If you survey advisors—which many have done—they will tell you that the hardest part of the forthcoming Reg BI rule from the SEC is how to handle all the requirements of the new Customer Relationship Summary form (Form CRS). With that in mind, Pershing has just launched an interesting new end-to-end Form CRS product that helps advisors comply with the rule, as well as a Tracking and Reporting Solution. According to Pershing, “We recognize that account opening is not the only [thing used], so we’ve rolled out a new forms management system where the CRS can be directed and stored digitally, and married that system with a number of trigger points that require the delivery of a Form CRS … We’ve given our clients the opportunity to both deliver forms in paper where it’s still necessary, or digitally to the extent that the investor has opted into electronic delivery”.
FINSUM: Compliance with Form CRS is a challenge, and one that is being exacerbated by COVID and people working from home. This sounds like a great solution.
Smaller broker-dealers around the nation are grossly underprepared for the forthcoming Regulation Best Interest. In early April, the SEC decided not to extend the implementation date of the rule because of COVID, which means all firms will need to be ready by June 30th. However, most small broker-dealers are so focused just trying to stay in business, that most are delaying any actions that will help help for the rule. The SEC has said it will take circumstances into account when enforcing the rule.
FINSUM: One of the big issues besides COVID, is that there is a high degree of complacency about the new rule because many think “I prepared for the DOL rule, so we should be covered for this”. However, there are some important distinctions with this rule (e.g. retail investor vs retail customer), and many could find themselves in hot water.
An update to the SEC’s FAQs page has made something abundantly obvious—the title of “advisor” or “adviser” is about to get a lot more contentious. As part of its new Reg BI package, the SEC is bringing in additional rules around the use of titles. Regarding “advisor”, which is completely ubiquitous, the new rules are pretty clear: you cannot call yourself an “advisor” or “adviser” unless you are registered as an investment advisor. Another important note on this, according to Barron’s, “Broker-dealers that are affiliated with RIAs are generally prohibited from using the terms”.
FINSUM: This is a huge disruption to the lingua franca of the industry, but a big boon to investment advisors. Makes us wonder how much the public will actually care.
New data is out showing which independents are gobbling up the most new recruits in the wealth management space. The overall picture emerging is that while April was a very slow month for changes, Raymond James and LPL are striding ahead of the competition through acquisitions and advisor recruiting. LPL has gotten 59 new recruits to join this year, while Raymond James has managed 20, worth $4 bn and $2.8 bn in AUM respectively. Some usual suspects have been absent so far this year. For instance, Advisor Group has lost more than 25 advisors to LPL in 2020 without announcing a single new advisor joining the network.
FINSUM: LPL and Raymond James have done a great job keeping their recruiting wallets open during this tough time. We expect the relationships they are building right now will keep their pipeline strong for the rest of the year.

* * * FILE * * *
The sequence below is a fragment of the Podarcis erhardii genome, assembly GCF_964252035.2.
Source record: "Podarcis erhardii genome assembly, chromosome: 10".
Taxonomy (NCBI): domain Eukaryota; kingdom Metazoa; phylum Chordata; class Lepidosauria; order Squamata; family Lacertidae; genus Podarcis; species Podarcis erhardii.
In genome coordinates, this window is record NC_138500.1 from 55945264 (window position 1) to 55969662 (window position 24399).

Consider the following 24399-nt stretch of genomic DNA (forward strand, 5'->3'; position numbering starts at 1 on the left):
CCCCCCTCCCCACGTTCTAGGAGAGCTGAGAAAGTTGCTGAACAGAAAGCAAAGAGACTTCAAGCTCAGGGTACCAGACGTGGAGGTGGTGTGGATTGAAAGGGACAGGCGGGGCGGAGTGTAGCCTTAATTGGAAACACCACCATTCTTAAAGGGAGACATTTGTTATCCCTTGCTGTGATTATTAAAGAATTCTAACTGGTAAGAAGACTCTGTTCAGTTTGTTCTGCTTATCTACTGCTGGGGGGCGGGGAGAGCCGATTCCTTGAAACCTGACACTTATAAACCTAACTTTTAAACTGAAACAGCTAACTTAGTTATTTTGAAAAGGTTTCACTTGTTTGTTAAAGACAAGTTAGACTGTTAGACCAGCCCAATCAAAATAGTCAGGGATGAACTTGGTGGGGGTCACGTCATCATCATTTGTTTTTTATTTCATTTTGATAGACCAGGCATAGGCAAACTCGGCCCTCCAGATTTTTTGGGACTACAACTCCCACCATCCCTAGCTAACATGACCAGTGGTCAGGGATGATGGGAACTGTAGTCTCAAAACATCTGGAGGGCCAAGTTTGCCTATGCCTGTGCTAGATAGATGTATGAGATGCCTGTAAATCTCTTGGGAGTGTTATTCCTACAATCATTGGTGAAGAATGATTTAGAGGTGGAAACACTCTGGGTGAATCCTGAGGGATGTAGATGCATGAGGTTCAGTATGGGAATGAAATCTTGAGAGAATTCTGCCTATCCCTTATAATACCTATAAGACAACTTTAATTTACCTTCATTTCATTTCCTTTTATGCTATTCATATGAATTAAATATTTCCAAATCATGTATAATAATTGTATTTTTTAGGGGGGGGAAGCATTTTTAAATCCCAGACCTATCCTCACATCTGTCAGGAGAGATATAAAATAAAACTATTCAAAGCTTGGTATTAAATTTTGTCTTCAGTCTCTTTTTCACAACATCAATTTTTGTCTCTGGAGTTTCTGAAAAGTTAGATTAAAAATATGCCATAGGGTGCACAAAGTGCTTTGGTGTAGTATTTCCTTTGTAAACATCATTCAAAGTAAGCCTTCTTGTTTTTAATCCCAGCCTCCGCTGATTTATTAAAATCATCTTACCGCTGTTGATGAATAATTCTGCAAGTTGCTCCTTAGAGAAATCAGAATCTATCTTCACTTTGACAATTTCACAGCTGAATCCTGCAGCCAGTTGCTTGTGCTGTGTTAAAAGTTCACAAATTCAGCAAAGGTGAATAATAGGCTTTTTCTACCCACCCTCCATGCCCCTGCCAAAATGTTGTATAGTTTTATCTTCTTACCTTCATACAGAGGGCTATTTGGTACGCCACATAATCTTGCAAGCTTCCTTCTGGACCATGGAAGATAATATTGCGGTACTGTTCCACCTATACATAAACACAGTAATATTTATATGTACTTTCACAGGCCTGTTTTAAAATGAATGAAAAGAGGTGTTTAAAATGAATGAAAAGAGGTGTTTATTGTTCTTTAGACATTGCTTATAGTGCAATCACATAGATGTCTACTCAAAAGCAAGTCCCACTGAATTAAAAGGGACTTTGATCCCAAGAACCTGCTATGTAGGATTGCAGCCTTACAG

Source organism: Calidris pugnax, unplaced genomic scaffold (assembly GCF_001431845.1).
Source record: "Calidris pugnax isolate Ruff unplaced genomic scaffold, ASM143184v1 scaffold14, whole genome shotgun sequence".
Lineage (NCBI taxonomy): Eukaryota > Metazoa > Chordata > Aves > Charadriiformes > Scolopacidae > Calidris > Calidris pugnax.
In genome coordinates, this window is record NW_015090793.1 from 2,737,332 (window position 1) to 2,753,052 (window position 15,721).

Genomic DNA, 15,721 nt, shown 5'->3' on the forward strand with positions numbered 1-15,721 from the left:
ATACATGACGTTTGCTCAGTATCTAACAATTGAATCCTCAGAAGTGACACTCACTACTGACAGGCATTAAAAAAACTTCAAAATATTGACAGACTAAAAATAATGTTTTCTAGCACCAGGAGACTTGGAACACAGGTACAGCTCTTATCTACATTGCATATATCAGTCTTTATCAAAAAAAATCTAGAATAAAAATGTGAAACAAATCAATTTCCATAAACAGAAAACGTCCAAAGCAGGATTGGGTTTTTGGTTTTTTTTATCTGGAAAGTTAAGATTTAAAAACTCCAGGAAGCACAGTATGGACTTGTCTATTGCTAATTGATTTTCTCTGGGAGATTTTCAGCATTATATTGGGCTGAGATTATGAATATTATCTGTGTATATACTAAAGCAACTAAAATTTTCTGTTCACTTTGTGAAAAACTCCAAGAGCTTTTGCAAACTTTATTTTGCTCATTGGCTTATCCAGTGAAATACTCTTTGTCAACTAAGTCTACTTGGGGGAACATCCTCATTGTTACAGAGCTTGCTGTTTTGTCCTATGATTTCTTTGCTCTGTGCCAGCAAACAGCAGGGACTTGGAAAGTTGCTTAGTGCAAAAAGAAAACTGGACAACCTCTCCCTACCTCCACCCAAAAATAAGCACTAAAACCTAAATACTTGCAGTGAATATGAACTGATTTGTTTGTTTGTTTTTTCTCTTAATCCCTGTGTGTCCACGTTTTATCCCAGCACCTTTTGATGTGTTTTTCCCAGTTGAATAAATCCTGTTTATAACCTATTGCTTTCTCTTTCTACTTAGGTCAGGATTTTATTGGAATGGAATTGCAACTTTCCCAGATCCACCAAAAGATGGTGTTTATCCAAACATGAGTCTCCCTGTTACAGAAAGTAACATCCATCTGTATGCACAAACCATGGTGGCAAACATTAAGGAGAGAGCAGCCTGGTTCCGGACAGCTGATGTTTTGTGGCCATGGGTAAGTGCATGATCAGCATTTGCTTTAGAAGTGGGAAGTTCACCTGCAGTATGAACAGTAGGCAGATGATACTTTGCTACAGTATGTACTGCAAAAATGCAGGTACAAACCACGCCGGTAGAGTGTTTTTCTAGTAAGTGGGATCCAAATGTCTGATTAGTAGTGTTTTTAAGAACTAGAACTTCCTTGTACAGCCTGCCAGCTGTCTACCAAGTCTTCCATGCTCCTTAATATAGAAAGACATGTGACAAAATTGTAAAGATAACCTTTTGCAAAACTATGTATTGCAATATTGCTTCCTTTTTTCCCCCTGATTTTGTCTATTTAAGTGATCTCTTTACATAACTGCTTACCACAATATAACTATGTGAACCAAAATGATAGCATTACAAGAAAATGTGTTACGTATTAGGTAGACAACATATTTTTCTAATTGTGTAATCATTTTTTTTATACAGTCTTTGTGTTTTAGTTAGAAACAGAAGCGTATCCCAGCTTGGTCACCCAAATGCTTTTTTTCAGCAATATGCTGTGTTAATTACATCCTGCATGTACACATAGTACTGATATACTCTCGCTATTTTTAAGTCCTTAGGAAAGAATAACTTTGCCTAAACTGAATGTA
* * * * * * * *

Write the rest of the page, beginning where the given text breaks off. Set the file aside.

The Paycheck Protection Program landscape has been beyond challenging for small business owners. According to COVID Loan Tracker, as of April 30th, only 10.2% of small business owners report actually receiving PPP loans. That compares to the 30% that say they have already received “approval” for the loan by the SBA. That is a huge lag when you are trying to pay employees.
However, for some, that is not even the biggest issue, as just applying itself is a major headache. Not only are the forms one must submit difficult, but many banks won’t let you apply if you are not a customer, so many are stuck in seemingly hopeless queues at giant banks. With that mind, below is a list of sources where you can apply WITHOUT being a customer.
1. COVID Loan Tracker has partnered with Fundera to offer its own PPP app. Applying with online lending platforms like Fundera increases your chances of success because they are connected to a multitude of lenders and only place your application with banks ready to process them. CLT can see in its data that online lending platforms have had very high success rates in getting PPP loans approved.
2. First State Bank: https://1st.bank/ppp/
3. Banc First: https://www.bancfirst.bank/cares/ppp-apply
4. Eastern Bank: https://www.easternbank.com/ppp-request
5. People’s Bank and Trust: https://www.peoples.bank/ppp
6. TCF Bank: https://commercial.tcfbank.com/sbappp/s/application?
COVID Loan Tracker was started by small business owners Duncan and Rita MacDonald-Korth to help their fellow small business owners understand where PPP and EIDL money is flowing. We are empowering the business community and journalists with the data they need to keep the government accountable.
In a stat that should absolutely terrify small broker-dealers, a new survey says that for small firms, Reg BI compliance may cost a large portion of your revenue every year. According to the National Society of Compliance Professionals, a small firm with $500,000 in net capital will need to pay $60,000 a year to comply with the new rule. Bigger firms have high costs too—Raymond James will spend $20m up front, and then another $5m per year to comply.
FINSUM: $60,000 a year is a lot of cost to bear for smaller firms, especially because this regulation does not expand business opportunities and will likely only shrink revenue for many.